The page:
Keyword-based search engines retrieve millions of internet pages but many are not relevant to the requested search. New conceptual search engines increase the percentage of relevant documents retrieved and allow humanities scholars to analyze texts in-depth. This Level I grant will fund an innovative collaboration between computer scientists and humanities scholars to apply new digital technologies to the search, retrieval, and categorization of texts. The grant will support an on-site workshop and conference and the staff needed to create a conceptual search engine alpha-level prototype used in conjunction with a multimodal corpus (searchable database of spoken and written discourse). Our corpus will focus on online fandom communities as venues enabling new forms of participatory democracy. Fan groups were early adopters of new technologies, and their interactions show how people employ new technologies to participate in political and social action relating to race and identity.
This grant was to fund a group project between me, two linguists in my department, and a computer science professor (his main project is conceptual search engines).
We were not funded (given that it was a fairly quickly assembled proposal with two of the people involved being FT administrators and that the majority of first time grant proposals are not funded, I was not surprised--we got some excellent feedback from the readers reports and will be revising, though possibly with a different group, and a different program. See below!)
Title of Project: Identities & Imbroglios: Conflicts in Internet Fandoms
This project focuses on the space where language, identity, and the internet intersect by melding the quantitative methods of Psychology with the linguistic and rhetorical methodologies of English to analyze discourses of minority and majority fans in online communities. Through a partnership with [name redacted] and students in his computer science laboratory we will develop a web spider to crawl the web and collect millions of written texts of interactions between members of online fan groups. These texts will then be analyzed by researchers (the PIs, graduate and undergraduate students) from both English and Psychology to explore online fan group behavior. This study is important to expand the scientific knowledge of group behavior in online computer-mediated environments.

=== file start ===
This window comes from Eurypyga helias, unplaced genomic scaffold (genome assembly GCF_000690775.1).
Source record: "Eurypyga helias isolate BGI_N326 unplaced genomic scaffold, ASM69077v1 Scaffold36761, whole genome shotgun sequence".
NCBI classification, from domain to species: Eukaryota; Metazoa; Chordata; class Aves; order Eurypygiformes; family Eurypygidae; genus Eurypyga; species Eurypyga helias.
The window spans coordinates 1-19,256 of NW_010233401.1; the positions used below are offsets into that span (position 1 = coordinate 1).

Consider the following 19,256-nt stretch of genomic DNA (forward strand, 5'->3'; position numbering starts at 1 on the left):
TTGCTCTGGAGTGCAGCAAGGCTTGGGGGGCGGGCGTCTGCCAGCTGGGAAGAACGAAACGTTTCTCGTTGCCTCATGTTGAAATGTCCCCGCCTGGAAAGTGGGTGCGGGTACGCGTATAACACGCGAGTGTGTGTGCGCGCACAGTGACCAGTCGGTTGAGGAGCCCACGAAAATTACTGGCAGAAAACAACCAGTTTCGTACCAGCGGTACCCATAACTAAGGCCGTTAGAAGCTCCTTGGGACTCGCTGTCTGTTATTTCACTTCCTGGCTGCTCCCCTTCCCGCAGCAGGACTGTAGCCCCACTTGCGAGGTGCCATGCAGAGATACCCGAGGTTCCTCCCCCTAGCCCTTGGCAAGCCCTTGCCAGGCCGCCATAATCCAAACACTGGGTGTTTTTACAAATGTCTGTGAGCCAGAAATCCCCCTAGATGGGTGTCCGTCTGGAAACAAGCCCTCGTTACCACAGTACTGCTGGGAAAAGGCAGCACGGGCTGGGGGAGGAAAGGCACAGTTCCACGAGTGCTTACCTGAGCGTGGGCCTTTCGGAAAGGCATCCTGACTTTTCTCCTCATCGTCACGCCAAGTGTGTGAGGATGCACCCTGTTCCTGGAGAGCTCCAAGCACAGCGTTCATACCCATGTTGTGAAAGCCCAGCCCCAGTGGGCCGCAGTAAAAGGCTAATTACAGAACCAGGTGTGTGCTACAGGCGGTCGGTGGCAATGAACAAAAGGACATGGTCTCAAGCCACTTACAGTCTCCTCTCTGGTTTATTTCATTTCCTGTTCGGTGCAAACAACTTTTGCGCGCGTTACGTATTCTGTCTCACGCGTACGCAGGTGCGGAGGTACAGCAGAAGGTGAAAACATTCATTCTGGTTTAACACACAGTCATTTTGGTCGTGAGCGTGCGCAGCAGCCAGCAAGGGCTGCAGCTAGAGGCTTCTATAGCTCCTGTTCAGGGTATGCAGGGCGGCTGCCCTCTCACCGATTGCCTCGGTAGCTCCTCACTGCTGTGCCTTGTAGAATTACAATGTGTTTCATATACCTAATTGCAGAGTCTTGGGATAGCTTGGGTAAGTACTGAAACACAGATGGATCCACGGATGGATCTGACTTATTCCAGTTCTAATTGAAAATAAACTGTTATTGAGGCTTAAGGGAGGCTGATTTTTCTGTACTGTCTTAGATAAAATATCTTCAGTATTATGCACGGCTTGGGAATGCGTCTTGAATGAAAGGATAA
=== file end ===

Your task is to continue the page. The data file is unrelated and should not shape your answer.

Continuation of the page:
We were given a grant of $15,000 which is being used to pay the computer science graduate students to design our web spider. There are a number of web spiders out there (I've heard about commercial ones; I imagine there are open source ones as well), but none of them are designed to do what we want to do. This project was a collaboration between me and a Psychology faculty member (he could not participate in the Digital Humanities one above, because NEH does not allow any social science methodologies!), and he has a graduate student in his department who is doing his work on how communities form on the internet, and what happens to them over time.
We met yesterday with the Library Director and some of the librarians (digital archives, archivist) and one of the Technology staff to discuss the possibility of setting up an Institutional Repository.
Wikipedia's entry on Institutional Repository looks fairly accurate (i.e. does not contradict anything our Library Director told us yesterday!):
The IR here will be much larger than our project, but our project sort of initiative the need to set this up (as with many things, as a small rural university, we're rather behind the curve, but while the Research 1 universities have funding and staff, there are smaller regional universities doing more than we have).
The important elements of an IR are: meeting data management and open access standards (since we plan to write federal grants, we need to have a data management plan and meet certain open access requirements, if we're funded). I'd want that open access anyway because I believe that universities should make research (and other materials) freely available.
The 'product' of our grant will be a database that will be in two parts: a publicly accessible part (accessed through our university library interface), and a part accessible only to researchers (at first, here; I hope, later, to scholars at other institutions).
This process will be a multi-year one--our pilot project with the library will take a year. During that time, we'll be submitting other grants (and while we'll continue to do this work, without funding, it will be a lot slower). We'll be presenting on various 'parts' of the project (I'm talking at the 2012 MLA in January, for example!).
The most exciting aspect is the interdisciplinary issues (putting a psychologist, an english teacher, and two computer science majors in a room leads to lots of confusion--we've been meeting every Friday since classes started, and yesterday, I think, we had a major breakthrough of understanding). The linguistics and I have closer ties, but they haven't been able to make all the meetings (other duties). The recent inclusion of our digital archivist/librarian and a systems engineer tech person seemed to push to a whole new level of excitement: that is, as far as they knew, the sort of project that we're doing is innovative in terms of the technology (i.e. the nature of our spider-bot) and in terms of database and collections issues. This aspect will grow as we build the repository, and are able to invite others to get involved, and see what results.
Some articles I found that are going to be useful, I think:
Sebastian Hoffman. "Processing Internet-derived Text--Creating a Corpus of Usenet Messages." Literary and Linguistic Computing. 22.2. 2007. 151-165.
Jonas Sjöbergh. "The Internet as a Normative Corpus: Grammar Checking with a Search Engine."